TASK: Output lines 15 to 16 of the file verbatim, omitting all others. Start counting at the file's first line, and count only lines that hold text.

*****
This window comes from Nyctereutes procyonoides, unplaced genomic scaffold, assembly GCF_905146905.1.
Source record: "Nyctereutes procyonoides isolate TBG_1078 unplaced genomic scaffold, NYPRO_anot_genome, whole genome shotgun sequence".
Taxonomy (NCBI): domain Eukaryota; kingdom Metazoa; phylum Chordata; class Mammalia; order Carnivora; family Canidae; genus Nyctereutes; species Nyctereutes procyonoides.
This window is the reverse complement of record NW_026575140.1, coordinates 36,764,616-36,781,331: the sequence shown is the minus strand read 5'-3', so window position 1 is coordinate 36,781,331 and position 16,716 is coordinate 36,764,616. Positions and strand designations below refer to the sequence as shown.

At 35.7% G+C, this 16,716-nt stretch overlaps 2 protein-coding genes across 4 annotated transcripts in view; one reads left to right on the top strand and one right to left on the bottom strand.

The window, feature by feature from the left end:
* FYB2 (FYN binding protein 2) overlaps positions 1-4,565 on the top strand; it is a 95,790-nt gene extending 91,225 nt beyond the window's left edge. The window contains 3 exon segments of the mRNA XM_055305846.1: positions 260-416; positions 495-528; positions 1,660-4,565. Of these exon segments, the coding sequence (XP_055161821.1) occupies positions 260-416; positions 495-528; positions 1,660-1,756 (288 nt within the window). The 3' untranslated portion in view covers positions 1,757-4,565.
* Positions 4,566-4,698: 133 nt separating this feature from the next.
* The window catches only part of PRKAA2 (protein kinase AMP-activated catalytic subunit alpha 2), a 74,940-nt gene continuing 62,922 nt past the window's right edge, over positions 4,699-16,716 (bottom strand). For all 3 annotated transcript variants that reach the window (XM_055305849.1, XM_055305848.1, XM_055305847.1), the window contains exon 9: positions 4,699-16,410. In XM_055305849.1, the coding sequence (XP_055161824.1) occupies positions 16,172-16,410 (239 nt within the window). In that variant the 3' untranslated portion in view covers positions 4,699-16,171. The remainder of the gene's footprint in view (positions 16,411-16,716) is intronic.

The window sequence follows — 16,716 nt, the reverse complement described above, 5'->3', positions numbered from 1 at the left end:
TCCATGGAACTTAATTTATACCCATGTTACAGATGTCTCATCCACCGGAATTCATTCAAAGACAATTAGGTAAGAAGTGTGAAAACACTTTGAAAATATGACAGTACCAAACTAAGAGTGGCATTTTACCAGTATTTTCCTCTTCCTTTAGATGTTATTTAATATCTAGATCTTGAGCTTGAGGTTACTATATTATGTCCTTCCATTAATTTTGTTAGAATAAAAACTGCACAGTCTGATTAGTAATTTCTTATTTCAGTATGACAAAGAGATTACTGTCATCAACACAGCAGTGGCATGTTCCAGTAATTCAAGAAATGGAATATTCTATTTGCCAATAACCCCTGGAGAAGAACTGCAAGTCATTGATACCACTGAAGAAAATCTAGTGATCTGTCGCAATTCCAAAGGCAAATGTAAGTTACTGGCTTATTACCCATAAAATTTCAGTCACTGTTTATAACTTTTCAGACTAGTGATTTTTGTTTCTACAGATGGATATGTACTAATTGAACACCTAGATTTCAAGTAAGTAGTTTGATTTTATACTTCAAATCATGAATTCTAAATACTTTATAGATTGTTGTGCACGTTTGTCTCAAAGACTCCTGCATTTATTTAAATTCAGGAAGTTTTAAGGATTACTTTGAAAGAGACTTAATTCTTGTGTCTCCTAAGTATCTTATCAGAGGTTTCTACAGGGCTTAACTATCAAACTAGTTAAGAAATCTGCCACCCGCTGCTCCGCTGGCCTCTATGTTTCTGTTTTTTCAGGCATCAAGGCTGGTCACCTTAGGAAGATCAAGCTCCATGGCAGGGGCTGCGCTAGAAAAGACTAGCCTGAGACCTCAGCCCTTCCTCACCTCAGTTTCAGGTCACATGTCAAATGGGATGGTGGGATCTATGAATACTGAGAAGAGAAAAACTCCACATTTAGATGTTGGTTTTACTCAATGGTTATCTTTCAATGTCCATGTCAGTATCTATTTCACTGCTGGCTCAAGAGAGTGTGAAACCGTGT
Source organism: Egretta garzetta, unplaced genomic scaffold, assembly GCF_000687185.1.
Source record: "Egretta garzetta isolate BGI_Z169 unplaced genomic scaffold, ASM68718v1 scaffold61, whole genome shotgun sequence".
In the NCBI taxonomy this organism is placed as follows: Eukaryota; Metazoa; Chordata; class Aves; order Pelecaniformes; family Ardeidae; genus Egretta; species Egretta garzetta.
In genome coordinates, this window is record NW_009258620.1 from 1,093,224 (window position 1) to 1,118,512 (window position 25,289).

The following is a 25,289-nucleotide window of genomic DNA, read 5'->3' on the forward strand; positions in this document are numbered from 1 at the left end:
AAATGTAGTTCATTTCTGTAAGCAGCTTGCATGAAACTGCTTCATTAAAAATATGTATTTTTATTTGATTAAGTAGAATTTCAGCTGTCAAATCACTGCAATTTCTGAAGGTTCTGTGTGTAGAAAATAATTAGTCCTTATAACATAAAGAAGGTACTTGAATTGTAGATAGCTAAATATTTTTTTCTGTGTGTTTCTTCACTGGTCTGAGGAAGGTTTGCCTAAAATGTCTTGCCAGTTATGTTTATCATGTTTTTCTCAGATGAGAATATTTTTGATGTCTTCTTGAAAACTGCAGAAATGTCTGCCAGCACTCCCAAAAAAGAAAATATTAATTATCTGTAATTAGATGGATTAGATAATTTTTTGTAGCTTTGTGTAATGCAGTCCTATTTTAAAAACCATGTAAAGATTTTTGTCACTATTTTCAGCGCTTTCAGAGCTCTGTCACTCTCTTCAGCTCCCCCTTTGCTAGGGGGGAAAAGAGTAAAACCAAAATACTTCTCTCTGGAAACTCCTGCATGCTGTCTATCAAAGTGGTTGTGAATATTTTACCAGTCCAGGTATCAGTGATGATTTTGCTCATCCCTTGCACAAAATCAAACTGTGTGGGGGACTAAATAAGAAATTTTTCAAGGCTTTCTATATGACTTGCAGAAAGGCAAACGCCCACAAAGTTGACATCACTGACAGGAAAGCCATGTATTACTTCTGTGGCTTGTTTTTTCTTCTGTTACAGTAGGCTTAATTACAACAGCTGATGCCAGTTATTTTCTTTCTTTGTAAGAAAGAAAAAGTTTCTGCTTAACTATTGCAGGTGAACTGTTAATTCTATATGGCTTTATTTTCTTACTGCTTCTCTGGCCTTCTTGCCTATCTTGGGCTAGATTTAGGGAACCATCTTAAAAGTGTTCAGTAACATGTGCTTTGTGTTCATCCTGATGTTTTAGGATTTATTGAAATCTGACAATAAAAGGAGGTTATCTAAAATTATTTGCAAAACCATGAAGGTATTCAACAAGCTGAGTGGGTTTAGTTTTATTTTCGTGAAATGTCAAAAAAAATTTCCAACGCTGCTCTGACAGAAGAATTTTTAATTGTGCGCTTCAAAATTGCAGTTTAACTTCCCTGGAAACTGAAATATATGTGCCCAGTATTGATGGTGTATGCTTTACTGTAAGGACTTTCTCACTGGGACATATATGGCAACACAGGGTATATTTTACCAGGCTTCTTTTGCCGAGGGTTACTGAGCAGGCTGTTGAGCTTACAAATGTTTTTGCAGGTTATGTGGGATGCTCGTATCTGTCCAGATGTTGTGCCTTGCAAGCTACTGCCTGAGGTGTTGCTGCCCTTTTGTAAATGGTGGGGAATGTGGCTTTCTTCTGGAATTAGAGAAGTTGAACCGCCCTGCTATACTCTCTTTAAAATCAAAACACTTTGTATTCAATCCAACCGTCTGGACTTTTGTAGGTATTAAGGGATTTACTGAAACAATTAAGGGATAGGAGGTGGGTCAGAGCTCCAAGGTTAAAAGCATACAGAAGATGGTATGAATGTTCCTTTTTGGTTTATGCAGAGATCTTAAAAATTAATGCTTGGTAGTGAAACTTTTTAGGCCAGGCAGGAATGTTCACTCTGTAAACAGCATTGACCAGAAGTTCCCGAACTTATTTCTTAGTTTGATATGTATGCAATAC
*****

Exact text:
In genome coordinates, this window is record NW_009258620.1 from 1,093,224 (window position 1) to 1,118,512 (window position 25,289).

The following is a 25,289-nucleotide window of genomic DNA, read 5'->3' on the forward strand; positions in this document are numbered from 1 at the left end: